In order to enable an iCal export link, your account needs to have an API key created. This key enables other applications to access data from within Indico even when you are neither using nor logged into the Indico system yourself with the link provided. Once created, you can manage your key at any time by going to 'My Profile' and looking under the tab entitled 'HTTP API'. Further information about HTTP API keys can be found in the Indico documentation.
Additionally to having an API key associated with your account, exporting private event information requires the usage of a persistent signature. This enables API URLs which do not expire after a few minutes so while the setting is active, anyone in possession of the link provided can access the information. Due to this, it is extremely important that you keep these links private and for your use only. If you think someone else may have acquired access to a link using this key in the future, you must immediately create a new key pair on the 'My Profile' page under the 'HTTP API' and update the iCalendar links afterwards.
Permanent link for public information only:
Permanent link for all public and protected information:
OpenCL is a standard for programming heterogeneous computers built from CPUs, GPUs and other processors. It includes a framework to define the platform in terms of a host (e.g. a CPU) and one or more compute devices (e.g. a GPU) plus a C-based programming language for writing programs for the compute devices. Using OpenCL, a programmer can write task-based and data-parallel programs that use all the resources of the heterogeneous computer. In this tutorial, we will introduce OpenCL.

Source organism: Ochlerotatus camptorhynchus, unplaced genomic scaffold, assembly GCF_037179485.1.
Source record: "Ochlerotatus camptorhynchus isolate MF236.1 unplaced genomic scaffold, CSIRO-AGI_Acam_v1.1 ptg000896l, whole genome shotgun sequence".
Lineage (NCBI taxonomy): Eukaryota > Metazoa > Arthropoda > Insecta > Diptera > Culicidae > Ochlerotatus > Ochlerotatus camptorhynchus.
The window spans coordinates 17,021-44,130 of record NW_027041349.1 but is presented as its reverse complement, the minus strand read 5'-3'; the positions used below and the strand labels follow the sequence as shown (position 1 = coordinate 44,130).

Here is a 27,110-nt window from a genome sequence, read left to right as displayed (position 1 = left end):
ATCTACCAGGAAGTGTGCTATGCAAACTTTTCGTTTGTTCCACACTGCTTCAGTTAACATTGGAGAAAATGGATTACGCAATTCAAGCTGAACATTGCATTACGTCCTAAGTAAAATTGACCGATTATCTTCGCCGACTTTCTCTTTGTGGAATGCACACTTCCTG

This will be a “programmer’s introduction” where we cover the ideas behind OpenCL but also show how these ideas are translated into source code. We will do this through a series of progressively more challenging examples, thereby providing a set of pedagogically useful examples that experienced HPC programmers can use to quickly become productive OpenCL programmers.
In the afternoon there will be an hands-on tutorial. Please, bring your own laptop. We will provide access to some machines with Intel OpenCL Linux installed, but it would be best if you had OpenCL installed on your own laptop. We will drive the tutorial around the Windows release from Intel, but we invite to use Linux version. You can download the beta release of OpenCL (Linux and Windows) from Intel at: http://software.intel.com/en-us/articles/opencl-sdk/
For Apple laptops, OpenCL is included with Xcode for Mac OS X (Snow Leopard release and beyond). You can also use the AMD release of OpenCL for x86 processors which can be downloaded at: http://developer.amd.com/SDKS/AMDAPPSDK/Pages/default.aspx Tim Mattson's bio.